“So come and join us. Rebel for life. For the planet. For our children’s children’s futures. There is so much work to be done.”
Extinction Rebellion (XR) are a global, grassroots, environmental campaigning group. In April 2019, they brought parts of Central London in the UK to a standstill and caused major disruption across the capital. Love them or loathe them, XR generated extraordinary levels of awareness that most campaigns can only dream of.
Here are five of the lessons we can all learn from this group of environmental campaigners:
I keep coming back to clarity
If you’ve read any of my other articles you will know that I have a thing about clarity. When you’re campaigning – if you’re NOT clear about what you’re asking for, how can you expect anyone to give it to you? Extinction Rebellion could not have been clearer with a simple three-point manifesto: tell the truth; reduce emissions to net-zero by 2025; set up a Citizen’s Assembly to oversee changes. We can debate whether or not there is any likelihood of the Government acceding to their demands – but there’s no ambivalence about what they want!
Do your research
It was ‘International Weed Day’ (aka 420) on 20 April 2019; Hyde Park was therefore flooded with crowds of people consuming and trading in cannabis and derived products; leaving behind a huge amount of litter that garnered a great deal of criticism. All of this could have been foreseen with some simple research. Armed with that knowledge, XR could have a) decided not to make Marble Arch a focal point for protests or b) been prepared for potential criticism being incorrectly aimed at them (as it was) or c) have had a team standing by to clear litter immediately (rather than reactively – which they eventually did) thereby garnering positive coverage of their actions. Research gives you options and means you’re not simply reacting to events. Which leads me to my next point…
The point of any protest is to generate awareness with a view to encouraging change. If you’re successful, media will want to interview you and you will need properly briefed and well-prepared spokespeople. Some of XR’s spokespeople were brilliant – well prepared, well informed and (perhaps) well trained. They came across as intelligent, human, likeable and clear. But there were one or two that should never have been out in front of a TV camera or on a radio station. Being prepared means not only knowing your brief, anticipating questions and knowing how to handle yourself – it means considering, for example, how you’re going to get to the interview so that you avoid the opprobrium heaped on one XR spokesperson who turned up to his interview in a taxi.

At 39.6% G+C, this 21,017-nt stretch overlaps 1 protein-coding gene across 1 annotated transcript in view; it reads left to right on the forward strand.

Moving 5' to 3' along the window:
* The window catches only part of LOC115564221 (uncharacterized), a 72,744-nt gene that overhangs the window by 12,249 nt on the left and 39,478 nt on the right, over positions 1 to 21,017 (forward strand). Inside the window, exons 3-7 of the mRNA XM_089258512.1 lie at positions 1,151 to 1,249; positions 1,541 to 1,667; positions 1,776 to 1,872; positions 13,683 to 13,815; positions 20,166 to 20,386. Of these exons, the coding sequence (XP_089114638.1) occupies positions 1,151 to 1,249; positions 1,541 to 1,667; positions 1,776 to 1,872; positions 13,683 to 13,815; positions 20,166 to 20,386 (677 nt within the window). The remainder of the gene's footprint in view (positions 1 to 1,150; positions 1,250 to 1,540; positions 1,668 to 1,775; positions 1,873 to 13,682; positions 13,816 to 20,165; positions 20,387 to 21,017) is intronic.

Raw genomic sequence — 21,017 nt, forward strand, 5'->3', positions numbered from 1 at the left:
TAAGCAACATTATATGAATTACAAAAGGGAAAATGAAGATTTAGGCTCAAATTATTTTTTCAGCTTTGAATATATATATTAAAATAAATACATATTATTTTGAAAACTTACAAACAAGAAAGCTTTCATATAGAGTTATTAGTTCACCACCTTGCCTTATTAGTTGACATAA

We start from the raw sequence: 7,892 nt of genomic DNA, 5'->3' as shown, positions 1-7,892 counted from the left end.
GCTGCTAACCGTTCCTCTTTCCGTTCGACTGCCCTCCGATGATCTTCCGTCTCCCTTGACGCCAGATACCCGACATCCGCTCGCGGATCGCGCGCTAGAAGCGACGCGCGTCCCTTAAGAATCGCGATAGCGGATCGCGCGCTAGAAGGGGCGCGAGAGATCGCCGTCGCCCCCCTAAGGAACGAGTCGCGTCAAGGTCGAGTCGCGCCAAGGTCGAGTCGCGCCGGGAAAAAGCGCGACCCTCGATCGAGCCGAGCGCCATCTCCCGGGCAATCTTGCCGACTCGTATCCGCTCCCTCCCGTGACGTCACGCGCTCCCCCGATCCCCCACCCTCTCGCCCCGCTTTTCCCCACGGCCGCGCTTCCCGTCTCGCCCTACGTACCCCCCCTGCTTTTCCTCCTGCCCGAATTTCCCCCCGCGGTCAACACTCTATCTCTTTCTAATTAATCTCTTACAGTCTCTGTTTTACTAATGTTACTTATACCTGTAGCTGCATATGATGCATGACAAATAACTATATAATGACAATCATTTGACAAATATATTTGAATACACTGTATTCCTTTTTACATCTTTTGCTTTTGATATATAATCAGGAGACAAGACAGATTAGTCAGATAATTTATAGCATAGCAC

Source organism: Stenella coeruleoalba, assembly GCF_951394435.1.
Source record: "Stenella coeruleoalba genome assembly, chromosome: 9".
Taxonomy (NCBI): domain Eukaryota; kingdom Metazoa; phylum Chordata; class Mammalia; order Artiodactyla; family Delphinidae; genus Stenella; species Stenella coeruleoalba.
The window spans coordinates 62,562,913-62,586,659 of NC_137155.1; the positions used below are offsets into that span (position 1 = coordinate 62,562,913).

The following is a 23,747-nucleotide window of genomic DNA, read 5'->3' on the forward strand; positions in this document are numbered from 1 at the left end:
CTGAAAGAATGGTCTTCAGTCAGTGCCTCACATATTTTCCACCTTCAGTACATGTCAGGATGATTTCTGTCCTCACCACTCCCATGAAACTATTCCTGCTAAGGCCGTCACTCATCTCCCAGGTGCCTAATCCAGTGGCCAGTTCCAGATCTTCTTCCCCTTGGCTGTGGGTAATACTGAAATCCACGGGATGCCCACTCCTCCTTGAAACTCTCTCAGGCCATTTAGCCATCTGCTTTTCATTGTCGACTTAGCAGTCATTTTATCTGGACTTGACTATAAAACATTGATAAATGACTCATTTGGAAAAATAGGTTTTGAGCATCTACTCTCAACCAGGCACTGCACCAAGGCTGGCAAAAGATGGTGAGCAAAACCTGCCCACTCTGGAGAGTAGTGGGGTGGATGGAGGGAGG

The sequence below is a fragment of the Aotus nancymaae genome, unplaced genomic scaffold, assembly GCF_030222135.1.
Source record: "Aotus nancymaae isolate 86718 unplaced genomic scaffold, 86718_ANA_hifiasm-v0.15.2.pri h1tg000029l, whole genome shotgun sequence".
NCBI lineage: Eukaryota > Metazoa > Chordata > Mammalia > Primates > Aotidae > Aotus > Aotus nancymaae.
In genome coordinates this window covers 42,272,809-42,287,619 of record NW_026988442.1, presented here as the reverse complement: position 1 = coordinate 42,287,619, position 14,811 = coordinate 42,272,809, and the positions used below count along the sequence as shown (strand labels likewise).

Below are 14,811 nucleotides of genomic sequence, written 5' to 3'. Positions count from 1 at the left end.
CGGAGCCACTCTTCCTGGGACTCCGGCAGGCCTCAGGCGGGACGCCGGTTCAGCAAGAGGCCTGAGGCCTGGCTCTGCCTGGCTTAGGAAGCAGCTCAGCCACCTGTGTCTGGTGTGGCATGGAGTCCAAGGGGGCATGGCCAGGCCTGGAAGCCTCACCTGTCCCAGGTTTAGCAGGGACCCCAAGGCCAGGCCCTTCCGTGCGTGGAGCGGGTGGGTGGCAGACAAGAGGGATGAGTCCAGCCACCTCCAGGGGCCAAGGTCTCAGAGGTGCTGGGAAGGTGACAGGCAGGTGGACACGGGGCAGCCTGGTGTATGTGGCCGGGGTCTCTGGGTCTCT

Never, ever, ever….ever walk out of a media interview
As a spokesperson: if you can’t cope, if you don’t know how to deal with this or if you don’t want to engage – then don’t do the interview. But NEVER EVER walk out of an interview.
As a spokesperson, you need to be prepared for the fact that you may not like the interviewer. They may try to hector and bully you. They may be rude. They may be ill-informed. They may talk over you. It may not be right or fair but that’s a debate for another day. You need to know how to deal with it particularly when you’re being interviewed by someone who is renowned for his ‘robust’ interview style. As a spokesperson: if you can’t cope, if you don’t know how to deal with this or if you don’t want to engage – then don’t do the interview. But NEVER EVER walk out of an interview. It undermines your credibility and your cause. And as an aside, be very careful who you select as your spokespeople…as a communications advisor, I wouldn’t have put this guy in front of a camera on behalf of XR.
Openness and community
One of the things I love about XR is their openness: they welcome everyone, every idea, all input. This shouldn’t be a surprise as it is written into their guiding principles but it is a key factor, in my opinion, of their ability to build community. Crowds of people from all walks of life and all over the country (and the world) came to London to support the XR protests. People who’d never been to a protest came and brought their children. At times, Waterloo Bridge was more like a sprawling family gathering than a protest. From kirtan to yoga classes; from potted plants to a skate ramp; from a samba band to poetry readings – all were welcomed and so all felt able to take part. Sadly, I was out of the country for most of the protests but that spirit of openness and community made me really want to be here in London to take to the streets in support of XR. And it delivered something that every campaign desperately needs: supporters.
These are only five lessons, there are many more and I may well come back to this campaign in a future article. In the meantime, from a communications perspective, I think it was – and is – an incredible campaign (a few errors notwithstanding!). And XR’s commitment to reflecting and learning means, I hope, that it will keep on getting better and better. I wish them good luck – they are fighting so that we can have a future on this planet. That’s got to be worth a bit of disruption, right?